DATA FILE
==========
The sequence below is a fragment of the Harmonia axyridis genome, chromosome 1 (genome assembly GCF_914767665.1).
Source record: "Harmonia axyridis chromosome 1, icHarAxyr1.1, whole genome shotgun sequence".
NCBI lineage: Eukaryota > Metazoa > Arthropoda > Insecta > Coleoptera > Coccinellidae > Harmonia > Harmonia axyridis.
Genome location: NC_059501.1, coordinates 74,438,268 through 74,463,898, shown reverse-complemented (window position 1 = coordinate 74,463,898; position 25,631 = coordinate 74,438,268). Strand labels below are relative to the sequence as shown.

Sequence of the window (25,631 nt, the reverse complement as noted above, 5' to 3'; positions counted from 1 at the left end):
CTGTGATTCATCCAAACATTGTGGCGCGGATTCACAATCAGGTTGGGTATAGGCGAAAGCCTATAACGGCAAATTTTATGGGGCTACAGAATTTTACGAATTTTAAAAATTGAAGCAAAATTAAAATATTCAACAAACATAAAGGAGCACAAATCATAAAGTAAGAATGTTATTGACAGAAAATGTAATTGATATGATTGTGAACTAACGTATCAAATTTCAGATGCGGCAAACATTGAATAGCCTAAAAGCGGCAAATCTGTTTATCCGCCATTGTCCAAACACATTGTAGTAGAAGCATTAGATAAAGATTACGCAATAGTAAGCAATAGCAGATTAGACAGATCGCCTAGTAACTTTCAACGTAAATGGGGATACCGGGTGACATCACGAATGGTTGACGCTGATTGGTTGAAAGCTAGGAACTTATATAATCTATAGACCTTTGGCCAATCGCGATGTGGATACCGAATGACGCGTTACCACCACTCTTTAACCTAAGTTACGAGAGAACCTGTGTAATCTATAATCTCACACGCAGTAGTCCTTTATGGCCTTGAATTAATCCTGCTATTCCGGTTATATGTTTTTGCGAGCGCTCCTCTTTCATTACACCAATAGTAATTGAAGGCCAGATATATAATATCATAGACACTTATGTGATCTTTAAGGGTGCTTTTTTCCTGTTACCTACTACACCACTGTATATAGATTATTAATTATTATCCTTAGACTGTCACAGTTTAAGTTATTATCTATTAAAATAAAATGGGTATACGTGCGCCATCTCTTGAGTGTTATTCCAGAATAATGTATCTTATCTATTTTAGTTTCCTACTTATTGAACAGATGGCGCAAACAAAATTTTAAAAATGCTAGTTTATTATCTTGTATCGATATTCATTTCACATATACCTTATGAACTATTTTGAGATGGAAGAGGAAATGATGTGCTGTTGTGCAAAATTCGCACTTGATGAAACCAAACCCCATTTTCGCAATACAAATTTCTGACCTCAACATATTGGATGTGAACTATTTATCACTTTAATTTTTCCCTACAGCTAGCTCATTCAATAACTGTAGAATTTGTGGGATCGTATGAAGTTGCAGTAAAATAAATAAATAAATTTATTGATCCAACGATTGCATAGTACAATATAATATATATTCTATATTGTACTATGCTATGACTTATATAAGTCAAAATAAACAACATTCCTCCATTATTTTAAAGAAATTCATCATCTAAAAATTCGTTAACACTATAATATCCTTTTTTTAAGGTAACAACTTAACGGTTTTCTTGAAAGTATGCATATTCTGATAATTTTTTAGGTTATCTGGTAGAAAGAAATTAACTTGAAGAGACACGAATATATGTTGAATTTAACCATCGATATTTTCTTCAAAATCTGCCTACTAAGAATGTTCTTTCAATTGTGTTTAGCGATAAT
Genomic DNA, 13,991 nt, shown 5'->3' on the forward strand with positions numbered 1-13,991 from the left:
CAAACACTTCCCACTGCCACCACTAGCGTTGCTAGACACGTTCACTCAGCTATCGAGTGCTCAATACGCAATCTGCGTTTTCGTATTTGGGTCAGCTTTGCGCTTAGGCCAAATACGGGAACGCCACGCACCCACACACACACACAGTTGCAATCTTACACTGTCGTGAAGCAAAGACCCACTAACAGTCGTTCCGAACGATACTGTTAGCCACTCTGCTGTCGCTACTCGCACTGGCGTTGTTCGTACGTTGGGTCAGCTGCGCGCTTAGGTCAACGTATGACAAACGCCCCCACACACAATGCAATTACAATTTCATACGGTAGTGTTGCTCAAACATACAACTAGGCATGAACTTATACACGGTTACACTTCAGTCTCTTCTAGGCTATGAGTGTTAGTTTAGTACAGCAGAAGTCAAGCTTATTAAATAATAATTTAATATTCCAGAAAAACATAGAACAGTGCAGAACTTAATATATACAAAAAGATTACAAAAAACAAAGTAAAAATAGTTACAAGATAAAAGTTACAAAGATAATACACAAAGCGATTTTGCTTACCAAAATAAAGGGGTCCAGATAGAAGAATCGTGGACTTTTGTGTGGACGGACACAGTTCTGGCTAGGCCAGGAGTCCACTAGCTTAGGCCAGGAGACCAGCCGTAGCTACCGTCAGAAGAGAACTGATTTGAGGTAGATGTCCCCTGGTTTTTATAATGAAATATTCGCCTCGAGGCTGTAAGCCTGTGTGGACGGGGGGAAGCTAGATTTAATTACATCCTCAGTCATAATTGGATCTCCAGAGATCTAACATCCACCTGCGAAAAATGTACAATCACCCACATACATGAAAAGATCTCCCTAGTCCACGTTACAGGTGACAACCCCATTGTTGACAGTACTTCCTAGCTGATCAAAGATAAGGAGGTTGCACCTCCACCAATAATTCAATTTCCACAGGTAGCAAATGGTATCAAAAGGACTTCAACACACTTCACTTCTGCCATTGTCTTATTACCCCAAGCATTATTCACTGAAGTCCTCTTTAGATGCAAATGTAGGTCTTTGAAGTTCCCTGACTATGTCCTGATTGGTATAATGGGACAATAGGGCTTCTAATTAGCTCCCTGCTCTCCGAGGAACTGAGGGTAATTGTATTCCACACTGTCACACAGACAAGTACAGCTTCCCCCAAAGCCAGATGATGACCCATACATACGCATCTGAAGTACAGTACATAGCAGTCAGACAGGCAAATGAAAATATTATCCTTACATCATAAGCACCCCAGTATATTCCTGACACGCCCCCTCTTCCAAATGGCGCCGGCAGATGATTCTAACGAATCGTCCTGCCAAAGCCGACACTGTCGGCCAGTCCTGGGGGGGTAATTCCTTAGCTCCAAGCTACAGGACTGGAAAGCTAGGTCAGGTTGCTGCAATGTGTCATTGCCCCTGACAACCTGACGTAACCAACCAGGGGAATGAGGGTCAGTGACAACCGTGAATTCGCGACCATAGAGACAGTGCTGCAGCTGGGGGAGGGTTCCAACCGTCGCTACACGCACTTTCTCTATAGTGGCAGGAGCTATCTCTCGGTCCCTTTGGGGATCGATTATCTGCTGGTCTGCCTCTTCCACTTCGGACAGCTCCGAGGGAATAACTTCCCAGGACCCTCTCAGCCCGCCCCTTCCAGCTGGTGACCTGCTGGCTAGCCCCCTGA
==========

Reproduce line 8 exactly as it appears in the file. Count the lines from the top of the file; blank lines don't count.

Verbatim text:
CAAACACTTCCCACTGCCACCACTAGCGTTGCTAGACACGTTCACTCAGCTATCGAGTGCTCAATACGCAATCTGCGTTTTCGTATTTGGGTCAGCTTTGCGCTTAGGCCAAATACGGGAACGCCACGCACCCACACACACACACAGTTGCAATCTTACACTGTCGTGAAGCAAAGACCCACTAACAGTCGTTCCGAACGATACTGTTAGCCACTCTGCTGTCGCTACTCGCACTGGCGTTGTTCGTACGTTGGGTCAGCTGCGCGCTTAGGTCAACGTATGACAAACGCCCCCACACACAATGCAATTACAATTTCATACGGTAGTGTTGCTCAAACATACAACTAGGCATGAACTTATACACGGTTACACTTCAGTCTCTTCTAGGCTATGAGTGTTAGTTTAGTACAGCAGAAGTCAAGCTTATTAAATAATAATTTAATATTCCAGAAAAACATAGAACAGTGCAGAACTTAATATATACAAAAAGATTACAAAAAACAAAGTAAAAATAGTTACAAGATAAAAGTTACAAAGATAATACACAAAGCGATTTTGCTTACCAAAATAAAGGGGTCCAGATAGAAGAATCGTGGACTTTTGTGTGGACGGACACAGTTCTGGCTAGGCCAGGAGTCCACTAGCTTAGGCCAGGAGACCAGCCGTAGCTACCGTCAGAAGAGAACTGATTTGAGGTAGATGTCCCCTGGTTTTTATAATGAAATATTCGCCTCGAGGCTGTAAGCCTGTGTGGACGGGGGGAAGCTAGATTTAATTACATCCTCAGTCATAATTGGATCTCCAGAGATCTAACATCCACCTGCGAAAAATGTACAATCACCCACATACATGAAAAGATCTCCCTAGTCCACGTTACAGGTGACAACCCCATTGTTGACAGTACTTCCTAGCTGATCAAAGATAAGGAGGTTGCACCTCCACCAATAATTCAATTTCCACAGGTAGCAAATGGTATCAAAAGGACTTCAACACACTTCACTTCTGCCATTGTCTTATTACCCCAAGCATTATTCACTGAAGTCCTCTTTAGATGCAAATGTAGGTCTTTGAAGTTCCCTGACTATGTCCTGATTGGTATAATGGGACAATAGGGCTTCTAATTAGCTCCCTGCTCTCCGAGGAACTGAGGGTAATTGTATTCCACACTGTCACACAGACAAGTACAGCTTCCCCCAAAGCCAGATGATGACCCATACATACGCATCTGAAGTACAGTACATAGCAGTCAGACAGGCAAATGAAAATATTATCCTTACATCATAAGCACCCCAGTATATTCCTGACACGCCCCCTCTTCCAAATGGCGCCGGCAGATGATTCTAACGAATCGTCCTGCCAAAGCCGACACTGTCGGCCAGTCCTGGGGGGGTAATTCCTTAGCTCCAAGCTACAGGACTGGAAAGCTAGGTCAGGTTGCTGCAATGTGTCATTGCCCCTGACAACCTGACGTAACCAACCAGGGGAATGAGGGTCAGTGACAACCGTGAATTCGCGACCATAGAGACAGTGCTGCAGCTGGGGGAGGGTTCCAACCGTCGCTACACGCACTTTCTCTATAGTGGCAGGAGCTATCTCTCGGTCCCTTTGGGGATCGATTATCTGCTGGTCTGCCTCTTCCACTTCGGACAGCTCCGAGGGAATAACTTCCCAGGACCCTCTCAGCCCGCCCCTTCCAGCTGGTGACCTGCTGGCTAGCCCCCTGA